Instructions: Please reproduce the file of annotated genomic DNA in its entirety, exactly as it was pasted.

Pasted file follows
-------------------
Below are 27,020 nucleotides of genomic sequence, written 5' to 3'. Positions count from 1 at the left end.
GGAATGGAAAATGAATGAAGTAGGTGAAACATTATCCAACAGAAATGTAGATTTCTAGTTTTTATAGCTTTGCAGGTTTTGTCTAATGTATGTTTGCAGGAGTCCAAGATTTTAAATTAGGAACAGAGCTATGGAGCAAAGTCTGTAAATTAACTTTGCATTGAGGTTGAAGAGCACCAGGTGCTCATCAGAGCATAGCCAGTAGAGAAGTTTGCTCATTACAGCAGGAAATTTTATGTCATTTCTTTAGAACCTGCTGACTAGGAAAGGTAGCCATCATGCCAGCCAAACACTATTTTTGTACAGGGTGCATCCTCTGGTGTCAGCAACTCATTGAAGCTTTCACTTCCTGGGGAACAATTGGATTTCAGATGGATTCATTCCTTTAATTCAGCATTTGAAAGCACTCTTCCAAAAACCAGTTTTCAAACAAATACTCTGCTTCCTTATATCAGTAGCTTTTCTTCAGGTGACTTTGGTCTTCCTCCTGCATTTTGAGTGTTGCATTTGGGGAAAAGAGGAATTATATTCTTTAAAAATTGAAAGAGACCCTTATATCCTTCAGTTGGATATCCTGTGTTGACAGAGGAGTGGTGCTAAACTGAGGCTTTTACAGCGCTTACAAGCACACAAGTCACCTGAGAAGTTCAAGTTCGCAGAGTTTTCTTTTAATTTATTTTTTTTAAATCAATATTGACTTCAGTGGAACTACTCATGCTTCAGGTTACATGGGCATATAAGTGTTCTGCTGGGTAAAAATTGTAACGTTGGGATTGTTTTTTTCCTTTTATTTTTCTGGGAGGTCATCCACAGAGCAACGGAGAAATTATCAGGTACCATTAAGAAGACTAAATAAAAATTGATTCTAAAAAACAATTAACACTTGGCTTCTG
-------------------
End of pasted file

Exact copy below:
Below are 27,020 nucleotides of genomic sequence, written 5' to 3'. Positions count from 1 at the left end.
GGAATGGAAAATGAATGAAGTAGGTGAAACATTATCCAACAGAAATGTAGATTTCTAGTTTTTATAGCTTTGCAGGTTTTGTCTAATGTATGTTTGCAGGAGTCCAAGATTTTAAATTAGGAACAGAGCTATGGAGCAAAGTCTGTAAATTAACTTTGCATTGAGGTTGAAGAGCACCAGGTGCTCATCAGAGCATAGCCAGTAGAGAAGTTTGCTCATTACAGCAGGAAATTTTATGTCATTTCTTTAGAACCTGCTGACTAGGAAAGGTAGCCATCATGCCAGCCAAACACTATTTTTGTACAGGGTGCATCCTCTGGTGTCAGCAACTCATTGAAGCTTTCACTTCCTGGGGAACAATTGGATTTCAGATGGATTCATTCCTTTAATTCAGCATTTGAAAGCACTCTTCCAAAAACCAGTTTTCAAACAAATACTCTGCTTCCTTATATCAGTAGCTTTTCTTCAGGTGACTTTGGTCTTCCTCCTGCATTTTGAGTGTTGCATTTGGGGAAAAGAGGAATTATATTCTTTAAAAATTGAAAGAGACCCTTATATCCTTCAGTTGGATATCCTGTGTTGACAGAGGAGTGGTGCTAAACTGAGGCTTTTACAGCGCTTACAAGCACACAAGTCACCTGAGAAGTTCAAGTTCGCAGAGTTTTCTTTTAATTTATTTTTTTTAAATCAATATTGACTTCAGTGGAACTACTCATGCTTCAGGTTACATGGGCATATAAGTGTTCTGCTGGGTAAAAATTGTAACGTTGGGATTGTTTTTTTCCTTTTATTTTTCTGGGAGGTCATCCACAGAGCAACGGAGAAATTATCAGGTACCATTAAGAAGACTAAATAAAAATTGATTCTAAAAAACAATTAACACTTGGCTTCTG